A check of authorization cards the UAW claimed it gathered prior to the vote to unionize at Volkswagen can be "influenced in a lot of different ways" and not necessarily portray how employees feel, Gov. Bill Haslam said Tuesday. More on what he thinks of talk that the car company might let the UAW in anyway.
Lawmakers in both chambers scored an easy layup Monday night, approving a heavily lobbied bill repealing the so-called “jock tax” on NHL and NBA athletes who play here.
Democrats in the House argued the legislation would target Memphis and Nashville where the state’s effected sports teams reside. The tax for hockey players would disappear immediately once the governor signs the bill and linger for two years for basketball players. The tax does not apply to NFL players.
"We're giving tax breaks to millionaires. It's no wonder we're in the situation we're in," said Rep. Sherry Jones, D-Nashville, voicing opposition to the bill in light of the state's budget woes.
Professional hockey and basketball athletes who play in Tennessee currently are on the hook for $2,500 per game and up to $7,500 a year. The money is deposited in municipal funds but is ultimately funneled back to team owners to bring events to their facilities. It does not go to the state.
"What we're doing is taking a little bit of money away from zillionaires that don't need it and letting athletes keep it," said House Majority Leader Gerald McCormick, R-Chattanooga.
The legislation is the result of a year and a half of negotiation, officials said. A similar bill failed to make headway last year, although it passed the House on a partisan 66-25 vote and a 30-2 vote in the Senate Monday night.
For lawmakers opposed to the bill, it came down to a repeal that meddles with local control while leaving elected officials out of the negotiations. Metro officials said they have no position on the bill although House Minority Leader Mike Turner, a Nashville Democrat, said the Metro Council has asked lawmakers to oppose the bill.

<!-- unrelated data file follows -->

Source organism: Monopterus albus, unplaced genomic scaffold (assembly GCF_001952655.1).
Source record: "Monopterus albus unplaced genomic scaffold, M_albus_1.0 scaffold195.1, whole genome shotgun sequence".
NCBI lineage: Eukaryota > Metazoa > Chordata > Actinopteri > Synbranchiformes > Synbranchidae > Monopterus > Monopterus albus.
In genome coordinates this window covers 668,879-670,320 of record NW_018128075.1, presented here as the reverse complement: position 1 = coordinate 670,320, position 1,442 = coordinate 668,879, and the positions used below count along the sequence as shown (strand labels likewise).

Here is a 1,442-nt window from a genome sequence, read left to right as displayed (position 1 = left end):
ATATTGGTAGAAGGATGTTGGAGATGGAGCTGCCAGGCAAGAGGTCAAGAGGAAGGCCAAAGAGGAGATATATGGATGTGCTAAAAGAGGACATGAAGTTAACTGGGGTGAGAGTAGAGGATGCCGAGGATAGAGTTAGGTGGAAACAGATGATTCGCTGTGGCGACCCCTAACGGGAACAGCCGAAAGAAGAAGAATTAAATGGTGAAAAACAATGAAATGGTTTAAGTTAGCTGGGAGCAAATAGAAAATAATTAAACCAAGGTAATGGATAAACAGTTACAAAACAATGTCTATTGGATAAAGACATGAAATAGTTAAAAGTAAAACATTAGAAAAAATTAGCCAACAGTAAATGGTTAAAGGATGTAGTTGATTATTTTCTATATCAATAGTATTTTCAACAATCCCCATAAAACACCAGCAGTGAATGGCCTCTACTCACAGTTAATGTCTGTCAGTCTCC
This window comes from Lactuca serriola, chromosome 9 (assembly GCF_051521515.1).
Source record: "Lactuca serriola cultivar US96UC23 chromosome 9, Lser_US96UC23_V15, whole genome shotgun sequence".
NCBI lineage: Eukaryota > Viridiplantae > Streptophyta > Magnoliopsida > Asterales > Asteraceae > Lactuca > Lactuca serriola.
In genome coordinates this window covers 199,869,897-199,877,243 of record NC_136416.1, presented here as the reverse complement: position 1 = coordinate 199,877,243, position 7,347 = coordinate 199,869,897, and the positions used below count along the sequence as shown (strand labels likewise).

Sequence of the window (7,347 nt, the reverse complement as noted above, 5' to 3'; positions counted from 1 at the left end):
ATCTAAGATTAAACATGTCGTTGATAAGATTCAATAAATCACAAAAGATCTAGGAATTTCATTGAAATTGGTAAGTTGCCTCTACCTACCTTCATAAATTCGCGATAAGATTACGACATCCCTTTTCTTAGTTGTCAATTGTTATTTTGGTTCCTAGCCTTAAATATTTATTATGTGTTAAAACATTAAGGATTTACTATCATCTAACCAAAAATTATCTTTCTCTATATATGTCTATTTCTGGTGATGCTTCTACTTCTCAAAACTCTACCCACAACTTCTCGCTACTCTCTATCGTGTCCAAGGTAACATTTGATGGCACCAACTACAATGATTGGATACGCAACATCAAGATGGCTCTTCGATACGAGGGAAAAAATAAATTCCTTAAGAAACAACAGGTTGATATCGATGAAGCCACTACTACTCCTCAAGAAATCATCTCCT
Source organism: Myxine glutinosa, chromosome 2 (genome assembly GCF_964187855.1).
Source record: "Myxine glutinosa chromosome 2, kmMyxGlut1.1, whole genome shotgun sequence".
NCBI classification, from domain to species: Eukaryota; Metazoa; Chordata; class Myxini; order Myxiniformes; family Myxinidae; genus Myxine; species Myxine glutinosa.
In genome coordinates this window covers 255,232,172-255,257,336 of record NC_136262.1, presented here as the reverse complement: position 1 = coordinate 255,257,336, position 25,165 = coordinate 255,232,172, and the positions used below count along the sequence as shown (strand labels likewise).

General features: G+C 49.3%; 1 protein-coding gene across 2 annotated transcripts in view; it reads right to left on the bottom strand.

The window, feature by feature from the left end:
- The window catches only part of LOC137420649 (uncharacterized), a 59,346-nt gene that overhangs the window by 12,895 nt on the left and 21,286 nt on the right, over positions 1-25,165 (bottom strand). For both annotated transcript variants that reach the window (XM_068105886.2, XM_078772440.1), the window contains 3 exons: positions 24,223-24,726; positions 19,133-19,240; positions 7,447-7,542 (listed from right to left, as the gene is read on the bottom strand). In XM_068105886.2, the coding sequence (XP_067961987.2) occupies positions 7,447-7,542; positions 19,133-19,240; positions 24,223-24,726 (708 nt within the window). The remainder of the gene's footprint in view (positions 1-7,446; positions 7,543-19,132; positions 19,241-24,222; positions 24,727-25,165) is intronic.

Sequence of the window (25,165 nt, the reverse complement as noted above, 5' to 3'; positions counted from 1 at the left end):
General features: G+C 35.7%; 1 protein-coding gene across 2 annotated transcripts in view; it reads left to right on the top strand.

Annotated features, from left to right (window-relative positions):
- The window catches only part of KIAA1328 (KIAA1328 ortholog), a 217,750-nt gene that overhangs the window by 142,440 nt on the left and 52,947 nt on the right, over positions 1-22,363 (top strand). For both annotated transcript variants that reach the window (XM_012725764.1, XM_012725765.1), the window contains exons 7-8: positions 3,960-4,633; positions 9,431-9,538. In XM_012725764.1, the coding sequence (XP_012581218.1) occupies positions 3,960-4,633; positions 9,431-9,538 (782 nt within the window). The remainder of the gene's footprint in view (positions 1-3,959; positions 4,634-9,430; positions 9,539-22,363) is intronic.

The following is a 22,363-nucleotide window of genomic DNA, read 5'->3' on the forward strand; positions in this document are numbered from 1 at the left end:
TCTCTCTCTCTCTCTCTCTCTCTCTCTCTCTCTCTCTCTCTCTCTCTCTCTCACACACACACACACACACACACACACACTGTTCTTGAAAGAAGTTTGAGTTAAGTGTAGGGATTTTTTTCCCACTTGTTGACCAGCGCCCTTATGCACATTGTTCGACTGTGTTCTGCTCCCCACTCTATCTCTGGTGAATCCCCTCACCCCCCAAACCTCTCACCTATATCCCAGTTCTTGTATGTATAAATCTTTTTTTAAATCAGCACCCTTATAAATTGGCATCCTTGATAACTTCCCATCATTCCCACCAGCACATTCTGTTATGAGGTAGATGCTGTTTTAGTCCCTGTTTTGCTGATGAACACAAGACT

The bill's next stop is the governor's office.
Senate approves lower limit on lifetime welfare benefits; Campfield wonders if exceptions reward negative behavior
The Senate approved a measure rolling back the maximum lifetime welfare from five years to four years — with exceptions for victims of domestic violence and people with mental illness.
Stacy Campfield had some questions:
Campfield said that the domestic violence exception could mean that, for those wishing to avoid a cutoff of benefits to a family member, “all they have to do is beat their wife.” The wife could then report the abuse and be exempted from an end to benefits, he said.
Further, he said, the domestic violence provision, Campfield said, could be “encouraging people to stay in a bad relationship.”
Kelsey said he doubted that anyone would “request it or ask for it (becoming a victim of domestic violence), simply to retain welfare benefits for another 12 months.”
Similarly, Campfield said the other exemption provision appears to be “rewarding people who stay on drugs.” He said it could lead people diagnosed with mental illness – or those dependent upon them – to engage in substance abuse.
The House easily approved a bill requiring schools to charge in-state tuition to U.S.-born students who live with their undocumented parent and are sending the bill to the governor’s desk.
State law currently doesn’t provide for charging the students in-state tuition, although many schools do it anyway, officials say. Changing the law would protect the state from potential lawsuits, said the bill’s sponsor, Memphis Republican Rep. Mark White.
The chamber passed the bill on a bipartisan 63-27 vote, with all but one “no” vote cast by a Republican. Nine legislators abstained, including seven of them facing contested elections this year. They include:
* Republicans: Rep. Glen Casada of Franklin; Rep. Jeremy Durham of Franklin; Rep. Mike Sparks, of Smyrna; Rep. Billy Spivey of Lewisburg
* Knoxville Democrat Rep. Joe Armstrong
* Rep. Joe Carr, D-Lascassas, who is taking a bid for U.S. Senate in the Republican primary
* Not facing a contested election: House Speaker Beth Harwell of Nashville and Rep. Tilman Goins of Morristown, both Republicans
The effect of this legislation is limited compared to a similar bill that would give 14,000 undocumented immigrant students access to in-state college tuition, according to immigration advocates. Hitting on the touchy issue of illegal immigration, the legislature shelved that bill for the year.
Under the bill passed Monday night for U.S.-born children of undocumented immigrants, the state says 60 such students are now attending public colleges and universities and estimates another 200 students will enroll next year under this plan.
The Senate approved the bill on a 20-10 vote last month.
A small number of private schools in Memphis are willing to accept students with school vouchers, and those that are don't have many extra seats, says an education researcher at Vanderbilt. WPLN has the story.
- BRASWELL, ROBERT
- GARRETT, JOHNNY C EXECUTOR; GARRETT, JOHNNY C IV EXECUTOR; GARRETT, ANN BIGGER ESTATE; GARRETT, TIMOTHY M EXECUTOR
- GARRETT, TIMOTHY M EXECUTOR; GARRETT, ANN BIGGER ESTATE; GARRETT, JOHNNY C EXECUTOR; GARRETT, JOHNNY C IV EXECUTOR
- GARRETT, JOHNNY C IV EXECUTOR; GARRETT, JOHNNY C EXECUTOR; GARRETT, ANN BIGGER ESTATE; GARRETT, TIMOTHY M EXECUTOR